A few key learnings and considerations when preparing and executing this methodology are:
-    An accurate set of energy balances for the existing asset is absolutely critical. Given that the utilities systems are often the ‘forgotten’ part of the overall asset (until a problem arises or an energy optimisation study is completed), getting this information on an individual user and producer basis can be challenging. To close data gaps, consider adding measurement devices on key consumers or producers, using original design information to provide an initial estimate, and leveraging process simulations and chemical engineering basics to generate synthetic data on a given piece of equipment’s performance. As the adage goes, one cannot control what is not measured.
-    Field measurements and evaluations of equipment condition are just as important as completing the engineering analysis. Often, a field walk-through can identify opportunities that an energy balance may not make apparent. For instance, how many of the steam traps are leaking or putting quality condensate to the slab? What do the flame patterns look like within the firebox, both from a visual and a thermal scan basis? Have heater/boiler excess oxygen targets been set at reasonable values and optimised to the same? Are manual spillbacks open on pumps and compressors, thereby wasting energy?
-    Opportunities will exist within both the energy and process side, so make sure to examine the impact of a change of energy usage on the process implications. Fundamentally, the overall asset must still achieve profitable, safe, and reliable operation, so complete a holistic review to evaluate the impact of a shift in energy on these key elements. Benchmarking is important and gives one the measuring stick of current status and future progress, but one has to get down to the technical level to identify specific opportunities, rationalise them, and determine the right disposition for those changes.
-    A high level of on-stream reliability of the utility infrastructure is critical for asset integrity, so when looking at major shifts within the steam, fuel, and power systems, consider the redundancy implications and requirements. As an example, many facilities will progress to a higher degree of electrification of drivers and heating sources, but doing so will require significant electrical infrastructure, generation or supply redundancy, and a clear understanding of operating and abnormal operating scenarios.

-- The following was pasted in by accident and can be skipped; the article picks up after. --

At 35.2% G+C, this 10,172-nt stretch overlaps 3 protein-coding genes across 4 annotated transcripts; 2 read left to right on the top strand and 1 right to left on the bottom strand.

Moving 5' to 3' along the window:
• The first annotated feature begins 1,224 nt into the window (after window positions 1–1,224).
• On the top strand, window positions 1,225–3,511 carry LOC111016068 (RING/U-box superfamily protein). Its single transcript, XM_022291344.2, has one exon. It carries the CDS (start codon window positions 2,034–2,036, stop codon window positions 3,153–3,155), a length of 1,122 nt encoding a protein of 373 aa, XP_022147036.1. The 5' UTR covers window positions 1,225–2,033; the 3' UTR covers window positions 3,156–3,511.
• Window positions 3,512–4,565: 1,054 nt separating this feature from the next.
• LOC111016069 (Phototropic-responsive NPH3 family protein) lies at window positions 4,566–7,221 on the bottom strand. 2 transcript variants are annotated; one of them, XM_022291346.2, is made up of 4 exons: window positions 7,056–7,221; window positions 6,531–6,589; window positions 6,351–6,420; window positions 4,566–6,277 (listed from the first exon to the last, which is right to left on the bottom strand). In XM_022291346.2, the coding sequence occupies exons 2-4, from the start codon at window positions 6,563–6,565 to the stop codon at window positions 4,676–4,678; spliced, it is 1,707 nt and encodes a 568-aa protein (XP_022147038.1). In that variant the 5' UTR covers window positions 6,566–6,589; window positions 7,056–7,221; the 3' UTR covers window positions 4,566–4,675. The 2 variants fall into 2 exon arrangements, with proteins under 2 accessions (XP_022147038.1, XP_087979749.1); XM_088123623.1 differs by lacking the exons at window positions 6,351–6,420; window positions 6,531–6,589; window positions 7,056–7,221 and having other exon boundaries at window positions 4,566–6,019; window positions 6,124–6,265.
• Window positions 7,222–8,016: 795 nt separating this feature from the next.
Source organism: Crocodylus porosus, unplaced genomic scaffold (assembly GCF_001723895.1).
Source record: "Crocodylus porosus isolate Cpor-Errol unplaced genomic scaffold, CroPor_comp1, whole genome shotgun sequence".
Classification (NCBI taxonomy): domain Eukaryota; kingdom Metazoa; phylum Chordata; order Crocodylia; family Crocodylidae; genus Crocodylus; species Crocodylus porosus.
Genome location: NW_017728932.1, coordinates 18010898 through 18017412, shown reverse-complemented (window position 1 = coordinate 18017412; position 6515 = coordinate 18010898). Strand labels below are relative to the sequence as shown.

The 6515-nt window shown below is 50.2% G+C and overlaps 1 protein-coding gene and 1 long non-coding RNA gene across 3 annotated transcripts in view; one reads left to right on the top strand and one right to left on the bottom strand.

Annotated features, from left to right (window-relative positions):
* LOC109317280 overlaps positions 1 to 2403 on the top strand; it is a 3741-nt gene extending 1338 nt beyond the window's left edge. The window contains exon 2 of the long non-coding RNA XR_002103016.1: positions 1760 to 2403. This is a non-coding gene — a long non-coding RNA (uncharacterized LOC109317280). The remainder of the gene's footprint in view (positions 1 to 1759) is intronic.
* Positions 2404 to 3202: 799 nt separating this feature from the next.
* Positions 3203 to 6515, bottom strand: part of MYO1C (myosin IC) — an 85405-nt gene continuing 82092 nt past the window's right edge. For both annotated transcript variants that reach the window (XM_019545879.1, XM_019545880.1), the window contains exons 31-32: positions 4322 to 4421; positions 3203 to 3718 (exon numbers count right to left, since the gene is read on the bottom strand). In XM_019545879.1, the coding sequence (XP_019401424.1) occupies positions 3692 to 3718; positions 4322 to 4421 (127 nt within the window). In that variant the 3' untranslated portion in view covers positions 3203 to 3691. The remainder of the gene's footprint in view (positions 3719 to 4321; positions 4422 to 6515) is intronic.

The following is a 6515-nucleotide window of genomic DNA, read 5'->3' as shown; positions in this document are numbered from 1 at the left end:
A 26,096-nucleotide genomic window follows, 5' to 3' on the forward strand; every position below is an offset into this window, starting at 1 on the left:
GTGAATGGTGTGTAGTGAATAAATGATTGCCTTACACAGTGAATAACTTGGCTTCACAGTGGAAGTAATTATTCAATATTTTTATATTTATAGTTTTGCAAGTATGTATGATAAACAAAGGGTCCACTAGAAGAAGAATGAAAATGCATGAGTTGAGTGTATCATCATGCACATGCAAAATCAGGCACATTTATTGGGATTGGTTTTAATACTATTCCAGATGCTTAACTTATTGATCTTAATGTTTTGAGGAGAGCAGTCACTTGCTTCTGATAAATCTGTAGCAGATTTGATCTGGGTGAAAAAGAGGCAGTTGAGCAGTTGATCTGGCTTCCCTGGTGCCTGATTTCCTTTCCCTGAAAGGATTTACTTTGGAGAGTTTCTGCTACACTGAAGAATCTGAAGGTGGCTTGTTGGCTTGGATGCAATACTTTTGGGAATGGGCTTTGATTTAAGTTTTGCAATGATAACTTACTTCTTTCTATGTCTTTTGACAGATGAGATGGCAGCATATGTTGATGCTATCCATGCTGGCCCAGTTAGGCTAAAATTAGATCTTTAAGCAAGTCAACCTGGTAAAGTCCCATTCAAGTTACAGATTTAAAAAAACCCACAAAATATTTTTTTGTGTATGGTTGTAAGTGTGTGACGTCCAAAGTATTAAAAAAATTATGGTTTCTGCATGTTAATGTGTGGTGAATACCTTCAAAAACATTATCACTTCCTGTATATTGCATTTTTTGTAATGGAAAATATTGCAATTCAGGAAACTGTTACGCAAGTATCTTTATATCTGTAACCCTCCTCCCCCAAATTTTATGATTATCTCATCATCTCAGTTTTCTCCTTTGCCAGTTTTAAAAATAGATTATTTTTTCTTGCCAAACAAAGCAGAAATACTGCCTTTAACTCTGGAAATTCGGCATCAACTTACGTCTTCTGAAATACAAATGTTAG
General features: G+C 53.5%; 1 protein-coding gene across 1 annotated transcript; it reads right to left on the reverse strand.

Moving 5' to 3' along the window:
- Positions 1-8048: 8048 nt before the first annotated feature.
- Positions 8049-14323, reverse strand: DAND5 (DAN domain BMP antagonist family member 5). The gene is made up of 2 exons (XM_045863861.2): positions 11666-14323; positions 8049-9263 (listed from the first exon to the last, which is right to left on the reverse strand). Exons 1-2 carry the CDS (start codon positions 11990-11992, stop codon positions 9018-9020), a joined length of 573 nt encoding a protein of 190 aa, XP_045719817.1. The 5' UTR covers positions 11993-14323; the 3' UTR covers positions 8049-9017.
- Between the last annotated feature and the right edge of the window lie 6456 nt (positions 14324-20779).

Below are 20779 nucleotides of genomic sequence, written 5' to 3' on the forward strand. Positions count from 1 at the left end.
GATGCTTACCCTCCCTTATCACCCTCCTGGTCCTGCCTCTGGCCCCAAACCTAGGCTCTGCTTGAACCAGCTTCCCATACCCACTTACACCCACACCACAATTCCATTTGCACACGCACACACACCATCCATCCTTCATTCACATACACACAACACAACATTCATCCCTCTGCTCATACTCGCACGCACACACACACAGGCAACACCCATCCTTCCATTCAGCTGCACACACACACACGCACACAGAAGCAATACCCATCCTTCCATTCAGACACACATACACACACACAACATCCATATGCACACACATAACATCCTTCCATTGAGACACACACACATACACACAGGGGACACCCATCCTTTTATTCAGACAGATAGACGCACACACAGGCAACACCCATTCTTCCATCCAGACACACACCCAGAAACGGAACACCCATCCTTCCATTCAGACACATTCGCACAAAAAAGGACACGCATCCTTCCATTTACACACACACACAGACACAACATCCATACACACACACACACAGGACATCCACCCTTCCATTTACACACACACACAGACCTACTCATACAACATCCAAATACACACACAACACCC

Where are the best opportunities to lower Scope 1 and 2 emissions?
With the evaluation and implementation pathway framed out and a clear baseline defined, the next step is to identify potential improvement opportunities. To begin the process, a multi-layer and bi-directional process is recommended. As highlighted earlier, underlying performance starts at the equipment level, such that balances for each individual consumer and producer are needed. Once this element is in place, one can move out several levels to the unit, intra-unit, and site-wide levels. For some organisations, these distinct levels may not exist, but within the modern refinery, petrochemical plant, or factory, multiple units must work together to produce the final product slate. Defining a clear understanding of their integration, both in process and energy, will illuminate improvement areas. Each of these areas should be examined, as focusing on just a few of these areas will result in an incomplete picture of the asset’s potential improvement opportunities.

For each of these layers, the examples are listed in Figure 2 — though not exhaustive, these areas should be the primary focal areas to brainstorm opportunities (Becht, 2021). For each element, a holistic review of the energy, process, reliability, and process safety considerations must be completed to first define if an opportunity is technically feasible. From that point, the capital cost estimates can be generated and project economics reviewed to determine economic feasibility.